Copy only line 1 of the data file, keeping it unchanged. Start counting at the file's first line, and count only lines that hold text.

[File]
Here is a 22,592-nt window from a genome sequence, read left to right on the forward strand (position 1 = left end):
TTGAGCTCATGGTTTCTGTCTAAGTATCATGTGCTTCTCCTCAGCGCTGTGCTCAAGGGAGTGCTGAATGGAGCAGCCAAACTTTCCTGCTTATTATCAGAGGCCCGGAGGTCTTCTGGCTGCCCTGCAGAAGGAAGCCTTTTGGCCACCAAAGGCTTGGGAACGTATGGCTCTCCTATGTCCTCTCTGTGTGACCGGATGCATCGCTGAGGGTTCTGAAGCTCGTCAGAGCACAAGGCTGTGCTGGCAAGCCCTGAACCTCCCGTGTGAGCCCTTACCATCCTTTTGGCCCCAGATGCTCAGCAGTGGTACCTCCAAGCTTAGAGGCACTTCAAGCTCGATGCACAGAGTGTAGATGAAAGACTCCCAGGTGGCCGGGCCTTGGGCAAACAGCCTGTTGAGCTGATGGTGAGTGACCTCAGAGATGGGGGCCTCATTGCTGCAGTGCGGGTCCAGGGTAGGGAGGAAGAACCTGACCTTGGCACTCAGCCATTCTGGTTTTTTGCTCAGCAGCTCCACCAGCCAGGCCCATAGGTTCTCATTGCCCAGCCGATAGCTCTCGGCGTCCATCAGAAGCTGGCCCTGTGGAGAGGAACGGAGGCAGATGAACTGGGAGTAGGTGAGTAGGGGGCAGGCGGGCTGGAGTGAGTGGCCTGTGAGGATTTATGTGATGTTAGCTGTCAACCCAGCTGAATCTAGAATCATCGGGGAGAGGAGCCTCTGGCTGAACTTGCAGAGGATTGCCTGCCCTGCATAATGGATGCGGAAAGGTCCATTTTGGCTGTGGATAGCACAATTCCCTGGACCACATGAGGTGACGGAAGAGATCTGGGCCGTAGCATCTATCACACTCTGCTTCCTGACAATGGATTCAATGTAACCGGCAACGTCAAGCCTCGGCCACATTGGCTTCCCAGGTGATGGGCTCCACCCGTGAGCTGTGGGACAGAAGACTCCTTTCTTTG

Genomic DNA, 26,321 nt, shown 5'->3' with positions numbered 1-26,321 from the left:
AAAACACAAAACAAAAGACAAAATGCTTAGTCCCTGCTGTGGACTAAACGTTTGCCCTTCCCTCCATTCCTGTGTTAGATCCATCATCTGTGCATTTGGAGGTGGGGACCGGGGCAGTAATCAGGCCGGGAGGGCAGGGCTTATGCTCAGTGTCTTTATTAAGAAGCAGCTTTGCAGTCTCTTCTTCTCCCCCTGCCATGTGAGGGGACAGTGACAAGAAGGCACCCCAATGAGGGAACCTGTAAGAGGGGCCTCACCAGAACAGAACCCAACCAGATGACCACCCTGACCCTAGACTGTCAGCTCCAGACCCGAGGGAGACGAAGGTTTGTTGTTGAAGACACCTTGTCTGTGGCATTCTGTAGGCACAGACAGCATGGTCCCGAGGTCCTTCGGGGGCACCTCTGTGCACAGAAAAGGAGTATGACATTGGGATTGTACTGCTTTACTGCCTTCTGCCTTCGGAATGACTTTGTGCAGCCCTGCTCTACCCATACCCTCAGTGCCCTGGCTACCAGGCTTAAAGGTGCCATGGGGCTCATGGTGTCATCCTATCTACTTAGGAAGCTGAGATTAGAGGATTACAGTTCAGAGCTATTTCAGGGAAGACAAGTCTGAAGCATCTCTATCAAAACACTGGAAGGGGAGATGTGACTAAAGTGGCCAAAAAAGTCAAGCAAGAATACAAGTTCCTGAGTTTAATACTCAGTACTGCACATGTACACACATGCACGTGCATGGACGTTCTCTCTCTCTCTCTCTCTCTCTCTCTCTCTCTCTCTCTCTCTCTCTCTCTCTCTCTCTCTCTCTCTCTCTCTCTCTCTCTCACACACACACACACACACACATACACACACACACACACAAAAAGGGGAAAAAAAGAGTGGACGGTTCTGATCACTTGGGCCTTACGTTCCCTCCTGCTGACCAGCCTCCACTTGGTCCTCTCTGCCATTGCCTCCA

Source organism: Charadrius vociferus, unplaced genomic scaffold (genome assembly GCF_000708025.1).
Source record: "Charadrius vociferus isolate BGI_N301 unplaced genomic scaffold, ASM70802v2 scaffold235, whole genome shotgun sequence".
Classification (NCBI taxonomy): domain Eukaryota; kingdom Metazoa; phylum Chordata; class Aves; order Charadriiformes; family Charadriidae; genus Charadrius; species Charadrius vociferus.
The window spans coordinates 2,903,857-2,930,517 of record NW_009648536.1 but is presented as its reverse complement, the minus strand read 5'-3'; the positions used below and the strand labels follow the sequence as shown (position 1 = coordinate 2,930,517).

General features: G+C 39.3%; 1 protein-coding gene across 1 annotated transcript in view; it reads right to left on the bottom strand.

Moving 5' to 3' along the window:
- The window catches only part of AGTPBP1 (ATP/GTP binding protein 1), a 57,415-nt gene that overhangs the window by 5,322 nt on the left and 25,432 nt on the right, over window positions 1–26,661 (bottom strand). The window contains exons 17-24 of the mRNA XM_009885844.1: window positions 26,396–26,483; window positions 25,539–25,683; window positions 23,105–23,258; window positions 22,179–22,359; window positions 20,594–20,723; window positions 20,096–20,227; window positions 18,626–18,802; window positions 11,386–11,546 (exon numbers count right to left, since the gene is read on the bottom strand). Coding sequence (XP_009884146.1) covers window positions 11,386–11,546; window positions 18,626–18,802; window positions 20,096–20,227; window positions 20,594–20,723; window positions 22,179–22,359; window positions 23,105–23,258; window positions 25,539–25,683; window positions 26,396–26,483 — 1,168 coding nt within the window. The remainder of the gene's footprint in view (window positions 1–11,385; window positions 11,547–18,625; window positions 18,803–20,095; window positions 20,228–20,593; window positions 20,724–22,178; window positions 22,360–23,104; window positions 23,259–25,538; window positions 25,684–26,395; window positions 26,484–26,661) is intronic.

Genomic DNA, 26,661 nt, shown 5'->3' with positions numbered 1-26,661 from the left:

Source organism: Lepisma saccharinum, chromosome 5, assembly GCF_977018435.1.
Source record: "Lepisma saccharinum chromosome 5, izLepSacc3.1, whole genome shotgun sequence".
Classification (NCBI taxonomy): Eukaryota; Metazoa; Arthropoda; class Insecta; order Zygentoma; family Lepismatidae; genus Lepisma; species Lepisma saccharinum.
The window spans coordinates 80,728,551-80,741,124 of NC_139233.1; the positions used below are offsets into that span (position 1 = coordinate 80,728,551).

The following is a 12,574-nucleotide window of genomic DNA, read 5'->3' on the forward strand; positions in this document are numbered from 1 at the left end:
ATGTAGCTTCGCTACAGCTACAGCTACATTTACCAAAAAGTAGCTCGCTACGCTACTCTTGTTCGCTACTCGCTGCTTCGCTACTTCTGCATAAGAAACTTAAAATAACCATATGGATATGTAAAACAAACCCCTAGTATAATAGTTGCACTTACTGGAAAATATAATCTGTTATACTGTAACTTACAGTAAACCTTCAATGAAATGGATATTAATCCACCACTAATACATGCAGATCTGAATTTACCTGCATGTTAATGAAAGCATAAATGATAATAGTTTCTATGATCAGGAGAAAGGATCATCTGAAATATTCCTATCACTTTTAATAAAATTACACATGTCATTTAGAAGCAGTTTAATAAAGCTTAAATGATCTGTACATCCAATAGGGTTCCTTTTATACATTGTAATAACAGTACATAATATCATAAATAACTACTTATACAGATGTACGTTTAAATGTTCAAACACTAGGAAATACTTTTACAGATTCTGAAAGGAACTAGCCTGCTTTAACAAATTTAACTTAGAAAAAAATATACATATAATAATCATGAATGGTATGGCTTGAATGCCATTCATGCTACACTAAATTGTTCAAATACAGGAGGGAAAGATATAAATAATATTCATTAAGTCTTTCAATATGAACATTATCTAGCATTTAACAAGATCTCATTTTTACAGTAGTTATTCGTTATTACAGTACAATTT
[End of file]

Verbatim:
Here is a 22,592-nt window from a genome sequence, read left to right on the forward strand (position 1 = left end):